Develop and run a walking tour in Dublin that tells the history of the Troubles in Northern Ireland. That was the assignment brief given to students in my Northern Irish History class this semester, and they rose to the challenge.
The Troubles was a sectarian conflict between Protestant Unionists (Loyalists) and Catholic Nationalists (Republicans). Catholics were discriminated against by the Protestant majority since the creation of the state of Northern Ireland in 1920, and were effectively second class citizens. Inspired by the American Civil Rights movement, starting in the late 1960s Catholics peacefully protested for equality in relation to education, jobs and housing, but they were met with fierce resistance which often ended violently. Another factor which led to the outbreak of the Troubles was the fact that the Republicans wanted a united Ireland, free from British rule, the Loyalists wanted the six northern counties to remain under British rule and the British military, sent to keep the peace between the warring communities, sided with the Loyalists. The Troubles, which lasted thirty years, saw 3,720 people killed and thousands more injured, the majority being civilians.
Many events took place in Dublin directly connected to the conflict and that is what my students were instructed to research for their walking tour. There is a lot to consider when developing a walking tour – for example, what will the route of the tour be, where will it start and end, how many stops will there be, how long does it take to get to each stop, is there a suitable place to stop and talk? And that is before the actual research begins, and deciding what stories will be covered. As this was a group assignment, the students had to work out amongst themselves who would talk about what on the tour.
Every tour needs a good introduction and that job fell to Luiz Chein Vieira, who gave a Powerpoint presentation in the Academic Centre in Leeson Street, giving an overview of The Troubles and what we were going to hear about on the tour, after which we made our way to our first stop on the tour, a house in Harcourt Street. At this stop, Luiz explained group that this was the house in which Edward Carson, the founding father of the Unionist movement and the Ulster Volunteer Force (UVF), was born. Luiz told us how the UVF was set up in 1913 in response to the British government attempting to give Ireland some measure of independence; the Unionists did not want to break away from Britain and threatened to take up arms to prevent this from happening. Fifty years later the UVF was the paramilitary group that brought the gun back into Irish politics. We would hear later on the tour how they were responsible for many attacks in Dublin during The Troubles.
Next up on the tour was Fiona Murphy, who brought us to nearby Dawson Street where she talked about the history of Orange Order, a Protestant organisation who were, according to Fiona, “super-fans of William of Orange who like parades, Protestantism, the 12th of July (hybrid celebration of the Battle of the Boyne & the Battle of Aughrim), bonfires, burning flag and effigies in said bonfires, the UK, direct rule from Westminster, and “cultural celebration”. Fiona showed us where the first Orange Lodge was founded in Dublin.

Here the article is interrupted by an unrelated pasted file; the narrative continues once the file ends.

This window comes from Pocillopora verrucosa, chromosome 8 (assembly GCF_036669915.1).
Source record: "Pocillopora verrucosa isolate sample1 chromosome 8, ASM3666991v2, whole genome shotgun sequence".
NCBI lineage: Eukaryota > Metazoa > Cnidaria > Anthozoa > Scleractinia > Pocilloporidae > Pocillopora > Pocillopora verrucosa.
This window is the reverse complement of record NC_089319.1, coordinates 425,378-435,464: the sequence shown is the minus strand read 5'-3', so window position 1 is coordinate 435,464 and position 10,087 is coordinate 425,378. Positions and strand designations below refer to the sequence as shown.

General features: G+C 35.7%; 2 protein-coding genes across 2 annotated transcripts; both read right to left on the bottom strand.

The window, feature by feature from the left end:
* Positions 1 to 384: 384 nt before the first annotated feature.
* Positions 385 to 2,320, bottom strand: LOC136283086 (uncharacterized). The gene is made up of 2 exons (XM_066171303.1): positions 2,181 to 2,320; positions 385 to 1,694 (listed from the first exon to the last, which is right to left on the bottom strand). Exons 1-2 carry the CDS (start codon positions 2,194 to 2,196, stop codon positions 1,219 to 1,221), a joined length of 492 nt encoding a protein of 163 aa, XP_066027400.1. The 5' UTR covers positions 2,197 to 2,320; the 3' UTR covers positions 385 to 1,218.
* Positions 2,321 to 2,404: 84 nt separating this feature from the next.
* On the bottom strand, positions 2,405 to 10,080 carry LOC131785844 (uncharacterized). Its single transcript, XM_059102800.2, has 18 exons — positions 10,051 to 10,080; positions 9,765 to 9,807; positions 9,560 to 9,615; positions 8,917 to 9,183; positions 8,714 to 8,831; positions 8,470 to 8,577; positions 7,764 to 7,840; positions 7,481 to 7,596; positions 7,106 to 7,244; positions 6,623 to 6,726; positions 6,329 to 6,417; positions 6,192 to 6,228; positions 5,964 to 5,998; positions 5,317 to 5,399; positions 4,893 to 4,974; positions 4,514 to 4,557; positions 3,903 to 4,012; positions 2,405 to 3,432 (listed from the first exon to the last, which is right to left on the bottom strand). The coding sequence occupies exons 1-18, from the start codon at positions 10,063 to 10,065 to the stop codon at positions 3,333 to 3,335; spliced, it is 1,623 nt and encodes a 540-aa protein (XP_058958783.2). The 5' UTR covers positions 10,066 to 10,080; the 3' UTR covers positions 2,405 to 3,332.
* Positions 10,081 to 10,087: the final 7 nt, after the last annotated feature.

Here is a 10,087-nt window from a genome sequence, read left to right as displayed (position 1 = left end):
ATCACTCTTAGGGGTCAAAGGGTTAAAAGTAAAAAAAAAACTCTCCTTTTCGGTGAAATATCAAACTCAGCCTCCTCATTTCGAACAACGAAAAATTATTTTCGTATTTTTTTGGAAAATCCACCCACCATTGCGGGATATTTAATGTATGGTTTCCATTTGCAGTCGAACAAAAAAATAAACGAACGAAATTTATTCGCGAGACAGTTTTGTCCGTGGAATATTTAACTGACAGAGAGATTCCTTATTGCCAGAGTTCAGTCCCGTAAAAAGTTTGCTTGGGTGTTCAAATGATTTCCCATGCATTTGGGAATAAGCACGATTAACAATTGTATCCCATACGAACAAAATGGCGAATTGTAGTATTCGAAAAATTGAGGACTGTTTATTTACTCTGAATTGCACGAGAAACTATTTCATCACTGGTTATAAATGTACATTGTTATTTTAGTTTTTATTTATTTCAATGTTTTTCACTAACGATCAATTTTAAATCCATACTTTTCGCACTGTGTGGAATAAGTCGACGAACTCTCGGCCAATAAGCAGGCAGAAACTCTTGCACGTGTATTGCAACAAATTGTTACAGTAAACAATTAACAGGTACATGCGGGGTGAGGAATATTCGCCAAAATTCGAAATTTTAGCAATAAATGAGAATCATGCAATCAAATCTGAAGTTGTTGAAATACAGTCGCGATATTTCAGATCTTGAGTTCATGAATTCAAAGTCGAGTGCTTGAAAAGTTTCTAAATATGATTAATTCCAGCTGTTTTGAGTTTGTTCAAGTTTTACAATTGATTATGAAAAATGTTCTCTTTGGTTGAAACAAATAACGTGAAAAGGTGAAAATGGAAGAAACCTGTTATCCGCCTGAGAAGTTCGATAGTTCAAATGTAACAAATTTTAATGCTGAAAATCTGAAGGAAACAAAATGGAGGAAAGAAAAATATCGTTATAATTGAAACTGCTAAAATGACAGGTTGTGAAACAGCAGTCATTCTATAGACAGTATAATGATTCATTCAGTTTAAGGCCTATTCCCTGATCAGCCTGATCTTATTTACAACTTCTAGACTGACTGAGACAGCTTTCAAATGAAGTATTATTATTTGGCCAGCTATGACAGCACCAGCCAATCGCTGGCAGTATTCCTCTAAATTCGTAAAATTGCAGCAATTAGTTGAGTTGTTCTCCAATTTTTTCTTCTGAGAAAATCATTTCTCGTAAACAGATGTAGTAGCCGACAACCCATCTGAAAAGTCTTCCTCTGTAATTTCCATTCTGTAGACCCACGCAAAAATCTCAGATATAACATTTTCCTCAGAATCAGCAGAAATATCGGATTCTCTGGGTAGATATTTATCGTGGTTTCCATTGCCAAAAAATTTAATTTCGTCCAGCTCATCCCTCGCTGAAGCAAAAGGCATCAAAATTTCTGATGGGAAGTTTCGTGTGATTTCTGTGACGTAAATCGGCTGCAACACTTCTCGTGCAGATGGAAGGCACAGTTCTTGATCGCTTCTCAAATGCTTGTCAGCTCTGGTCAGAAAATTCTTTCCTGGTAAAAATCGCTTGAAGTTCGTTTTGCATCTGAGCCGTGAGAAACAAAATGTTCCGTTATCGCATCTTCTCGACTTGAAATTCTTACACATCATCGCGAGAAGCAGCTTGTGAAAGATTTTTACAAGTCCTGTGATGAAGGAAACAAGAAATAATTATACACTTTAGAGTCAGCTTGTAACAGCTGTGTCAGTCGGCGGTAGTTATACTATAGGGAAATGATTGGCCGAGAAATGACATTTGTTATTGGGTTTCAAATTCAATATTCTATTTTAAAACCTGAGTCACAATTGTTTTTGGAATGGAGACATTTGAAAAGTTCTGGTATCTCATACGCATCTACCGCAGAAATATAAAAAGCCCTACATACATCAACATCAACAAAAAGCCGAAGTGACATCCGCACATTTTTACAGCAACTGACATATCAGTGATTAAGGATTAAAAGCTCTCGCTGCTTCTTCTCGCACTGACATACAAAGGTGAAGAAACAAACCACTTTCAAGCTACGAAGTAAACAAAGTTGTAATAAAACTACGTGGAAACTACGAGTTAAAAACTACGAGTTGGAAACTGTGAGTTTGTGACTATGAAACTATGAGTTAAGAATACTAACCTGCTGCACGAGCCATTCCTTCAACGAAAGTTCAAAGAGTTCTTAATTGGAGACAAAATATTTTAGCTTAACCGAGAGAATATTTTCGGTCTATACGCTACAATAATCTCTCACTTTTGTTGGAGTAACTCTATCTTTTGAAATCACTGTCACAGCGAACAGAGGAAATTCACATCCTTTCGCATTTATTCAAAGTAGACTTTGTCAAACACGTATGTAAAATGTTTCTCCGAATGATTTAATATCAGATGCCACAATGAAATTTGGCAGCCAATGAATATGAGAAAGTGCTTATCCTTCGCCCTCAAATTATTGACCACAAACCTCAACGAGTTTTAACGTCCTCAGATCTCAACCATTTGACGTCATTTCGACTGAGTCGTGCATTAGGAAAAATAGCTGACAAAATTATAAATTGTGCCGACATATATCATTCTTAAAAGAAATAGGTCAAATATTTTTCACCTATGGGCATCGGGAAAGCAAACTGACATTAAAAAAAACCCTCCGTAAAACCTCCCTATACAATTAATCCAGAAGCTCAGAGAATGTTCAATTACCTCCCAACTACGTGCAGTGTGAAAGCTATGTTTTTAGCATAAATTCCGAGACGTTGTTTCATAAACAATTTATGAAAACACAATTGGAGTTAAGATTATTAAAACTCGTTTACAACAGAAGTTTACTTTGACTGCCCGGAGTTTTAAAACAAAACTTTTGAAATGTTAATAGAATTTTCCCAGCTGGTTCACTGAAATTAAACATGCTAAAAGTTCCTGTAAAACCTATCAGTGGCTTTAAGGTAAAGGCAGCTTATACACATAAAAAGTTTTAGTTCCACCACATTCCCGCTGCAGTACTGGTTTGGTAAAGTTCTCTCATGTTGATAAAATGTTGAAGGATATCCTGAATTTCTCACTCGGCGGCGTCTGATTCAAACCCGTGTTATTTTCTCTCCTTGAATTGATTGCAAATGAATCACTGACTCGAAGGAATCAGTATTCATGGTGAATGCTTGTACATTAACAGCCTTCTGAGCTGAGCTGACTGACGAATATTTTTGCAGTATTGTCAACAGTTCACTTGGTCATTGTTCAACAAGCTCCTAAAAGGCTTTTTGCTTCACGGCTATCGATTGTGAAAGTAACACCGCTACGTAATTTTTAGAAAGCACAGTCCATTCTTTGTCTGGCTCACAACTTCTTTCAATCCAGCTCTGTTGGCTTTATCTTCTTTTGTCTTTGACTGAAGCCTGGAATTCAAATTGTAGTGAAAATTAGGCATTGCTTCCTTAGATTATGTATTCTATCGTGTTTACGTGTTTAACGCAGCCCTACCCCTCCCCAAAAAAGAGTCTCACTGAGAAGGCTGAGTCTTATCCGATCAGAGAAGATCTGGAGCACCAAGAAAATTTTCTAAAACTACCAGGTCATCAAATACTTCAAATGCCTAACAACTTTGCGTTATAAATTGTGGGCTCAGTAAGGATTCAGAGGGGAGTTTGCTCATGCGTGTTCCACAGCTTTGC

Our next stop found us around the corner on Leinster Street South where John Player presented on the Dublin/Monaghan bombings which were carried out by the UVF in response to efforts at finding peace in the North. On Friday 17th May 1974, three cars exploded in the centre of Dublin. Ninety minutes later, a fourth bomb exploded in Monaghan town. Thirty-three people died that day, 258 were wounded. It was the single greatest loss of life throughout the entirety of the Troubles. John also showed us the exact spot where one of the car bombs exploded, scarring a nearby wall. John continued to Merrion Square and showed us the site of the former British Embassy, which was destroyed by fire by citizens of Dublin on the night of 2nd February 1972 in response to the events known as ‘Bloody Sunday’ when British paratroopers shot dead fourteen Catholics in Derry who were protesting peacefully to end internment.
Our final stop on the tour took us to St. Stephen’s Green, where Charles Gagnon talked about the bombing of Republican symbols in the early part of the conflict by the UVF, such the bombing of the statue of Wolfe Tone at St. Stephen’s Green Park. Tone is seen as the father of Republicanism. In 1971, a group of Loyalists managed to plant and detonate a bomb that blew the sculpture into several pieces. We ended our tour at Boston College’s Irish campus, opposite the Wolfe Tone statue. A Boston College research project carried out interviews with both Republican and Loyalist paramilitaries in the 2000s. However, controversy soon followed when these interviews were released revealing information about killings etc that had taken place during the conflict. The Police Service of Northern Ireland (PSNI) demanded the interviews were handed over, they would be used as evidence to arrest and convict former paramilitaries. Because of the fiasco caused by the Boston College Tapes, people are reluctant to tell their stories, to this day, of what happened in the Troubles.
Our ‘tourist’ Tony Langan, Assistant Director at Champlain College Dublin was very impressed by the tour, which lasted two and a half hours. He said it was an ”Amazing tour about the Troubles in Dublin. It is easy to forget how much Dublin was impacted by The Troubles but on this tour we learnt an awful lot about this history on our own doorstep including many buildings and memorials that I walk past every day and had no idea they were so important to this time of Irish history. Amazing experience”.
Lecturer: Northern Ireland History Class